Unfortunately it wasn’t cheap to travel in and the polychromatic mountains aside there wasn’t too much in the way of sights but it’s sometimes nice to go somewhere a bit unknown and have no other foreigners around you. The people were really friendly too and maybe even outdid Persians in their hospitality. This is one part of the Muslim world where if you say you’re American or British, rather than a look of scorn and mutterings of ‘infidel’ you’ll get a handshake and almost guaranteed offer of chai as they see NATO as liberators.
During the ‘60s and ‘70s they tried repeatedly to gain independence unsuccessfully then really struggled under Saddam. During the mid ‘80s he conducted a genocidal policy killing some 200,000 Kurds and famously showed his sadistic streak in the chemical attack on Halabja in 1988. Therefore he was hated by Kurds even more than other Iraqis and when NATO won the first Gulf war their situation improved considerably.
As one of the conditions of the ceasefire at the end of the war, the UN established self-autonomy (own flag, parliament, leader, security force etc.) for the area and now it has seemingly next to nothing in common with the rest of the country, indeed I’m not sure I can really claim to have been to Iraq. Security is high but it was almost totally spared the 2nd war and never felt remotely unsafe; and whilst the Arabs fight over control of the post Saddam country, somewhat off the radar Kurdistan has been doing very well for itself.
As the frequent sightings of oil derricks and refineries in the desert testify it’s home to the worlds’ 6th largest oil reserves and the money that started to flow in from European/US investment is definitely visible in the Western standards of roads and other infrastructure that are being built everywhere, the future does look very positive. That said when the road gets close to the mixed (Arab/Kurd) cities of Kirkuk and Mosul you suddenly see heavily manned army bases as control of these cities are still being fought over so remain some of the most dangerous cities on earth. Both sides claim the cities belong to them and due to the oil deposits nearby it’s the main bone of contention between the 2 sides, their unresolved status is probably the only thing stopping Kurdistan from going fully independent.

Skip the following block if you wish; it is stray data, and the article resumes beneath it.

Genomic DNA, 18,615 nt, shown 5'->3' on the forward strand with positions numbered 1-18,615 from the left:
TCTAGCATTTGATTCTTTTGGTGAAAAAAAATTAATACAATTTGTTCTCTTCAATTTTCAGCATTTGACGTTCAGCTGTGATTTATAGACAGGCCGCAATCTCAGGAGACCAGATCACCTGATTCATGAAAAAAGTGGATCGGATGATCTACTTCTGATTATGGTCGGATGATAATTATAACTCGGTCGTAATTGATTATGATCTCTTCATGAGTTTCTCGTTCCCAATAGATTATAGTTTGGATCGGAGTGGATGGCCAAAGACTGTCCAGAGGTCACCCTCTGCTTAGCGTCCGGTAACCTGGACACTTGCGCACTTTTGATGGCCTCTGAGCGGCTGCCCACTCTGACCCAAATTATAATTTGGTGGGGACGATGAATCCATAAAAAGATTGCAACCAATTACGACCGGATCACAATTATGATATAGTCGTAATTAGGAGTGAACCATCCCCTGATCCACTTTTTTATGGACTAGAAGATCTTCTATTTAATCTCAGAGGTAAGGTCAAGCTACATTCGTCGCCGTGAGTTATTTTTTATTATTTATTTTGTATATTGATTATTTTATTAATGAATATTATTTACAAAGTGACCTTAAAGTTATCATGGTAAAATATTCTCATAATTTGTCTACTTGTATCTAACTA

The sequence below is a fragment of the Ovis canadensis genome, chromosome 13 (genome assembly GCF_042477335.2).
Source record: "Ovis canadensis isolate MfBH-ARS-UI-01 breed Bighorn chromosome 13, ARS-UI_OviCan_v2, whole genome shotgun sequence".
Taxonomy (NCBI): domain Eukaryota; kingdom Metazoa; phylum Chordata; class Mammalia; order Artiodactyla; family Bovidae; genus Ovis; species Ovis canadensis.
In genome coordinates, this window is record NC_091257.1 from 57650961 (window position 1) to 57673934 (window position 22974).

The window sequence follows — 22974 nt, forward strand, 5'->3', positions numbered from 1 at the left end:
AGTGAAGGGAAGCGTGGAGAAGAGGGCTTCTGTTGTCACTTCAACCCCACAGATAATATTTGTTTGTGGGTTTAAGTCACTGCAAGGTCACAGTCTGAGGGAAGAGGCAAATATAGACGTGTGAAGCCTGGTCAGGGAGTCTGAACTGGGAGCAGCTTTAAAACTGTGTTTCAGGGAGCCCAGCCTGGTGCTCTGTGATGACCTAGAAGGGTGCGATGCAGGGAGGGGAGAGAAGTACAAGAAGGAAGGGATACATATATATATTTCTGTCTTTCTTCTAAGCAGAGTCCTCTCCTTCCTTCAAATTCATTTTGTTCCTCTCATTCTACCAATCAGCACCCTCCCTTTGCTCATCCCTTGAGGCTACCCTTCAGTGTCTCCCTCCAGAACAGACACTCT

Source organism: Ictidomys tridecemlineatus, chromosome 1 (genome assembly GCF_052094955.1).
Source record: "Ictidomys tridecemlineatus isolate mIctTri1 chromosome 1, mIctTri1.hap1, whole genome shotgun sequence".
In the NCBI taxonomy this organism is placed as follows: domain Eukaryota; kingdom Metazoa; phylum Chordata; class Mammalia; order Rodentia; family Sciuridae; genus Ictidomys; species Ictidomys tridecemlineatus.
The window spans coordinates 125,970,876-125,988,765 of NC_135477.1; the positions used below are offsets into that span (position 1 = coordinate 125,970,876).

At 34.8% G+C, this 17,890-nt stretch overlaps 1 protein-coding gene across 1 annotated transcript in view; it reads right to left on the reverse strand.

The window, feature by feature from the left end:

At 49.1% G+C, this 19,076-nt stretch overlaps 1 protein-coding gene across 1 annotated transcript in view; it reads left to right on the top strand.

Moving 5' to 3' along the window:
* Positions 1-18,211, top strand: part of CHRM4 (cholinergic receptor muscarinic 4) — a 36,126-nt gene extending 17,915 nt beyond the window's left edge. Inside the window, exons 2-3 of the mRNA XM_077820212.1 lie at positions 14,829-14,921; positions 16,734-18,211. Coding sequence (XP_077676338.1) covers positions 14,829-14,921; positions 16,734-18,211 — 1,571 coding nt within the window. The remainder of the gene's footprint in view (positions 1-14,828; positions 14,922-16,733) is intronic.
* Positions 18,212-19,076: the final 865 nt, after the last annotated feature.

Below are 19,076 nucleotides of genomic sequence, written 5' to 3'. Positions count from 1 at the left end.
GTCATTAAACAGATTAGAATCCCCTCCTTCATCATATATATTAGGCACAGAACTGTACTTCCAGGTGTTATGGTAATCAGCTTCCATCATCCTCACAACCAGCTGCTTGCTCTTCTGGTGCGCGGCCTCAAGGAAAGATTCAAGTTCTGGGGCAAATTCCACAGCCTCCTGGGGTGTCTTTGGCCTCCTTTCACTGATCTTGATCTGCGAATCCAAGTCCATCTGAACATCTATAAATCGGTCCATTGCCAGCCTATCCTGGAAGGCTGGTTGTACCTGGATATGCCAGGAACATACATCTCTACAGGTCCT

As and when they do decide to form their own state it would be great because once you cross the border into Turkey things become very different as the status of the Kurds there remains arguably the most controversial issue in modern Turkey. As I was crossing into Turkey I told the immigration officer I’d come from Kurdistan and he immediately aggressively (gratuitous glare and pointed finger) corrected me that “It’s not ‘Kurdistan’, it’s ‘Iraq’” and that was a bit of a taster for this very ethnically divided country. Up until just a few years SE Turkey was firmly closed to Turks as well as foreigners, as depending on your terrorist vs. freedom fighter preference the area was terrorized by the PKK (armed Kurdish independence movement) or the Kurdish people rose up against the tyranny of Turkish rule to result in a 2 decade long civil war.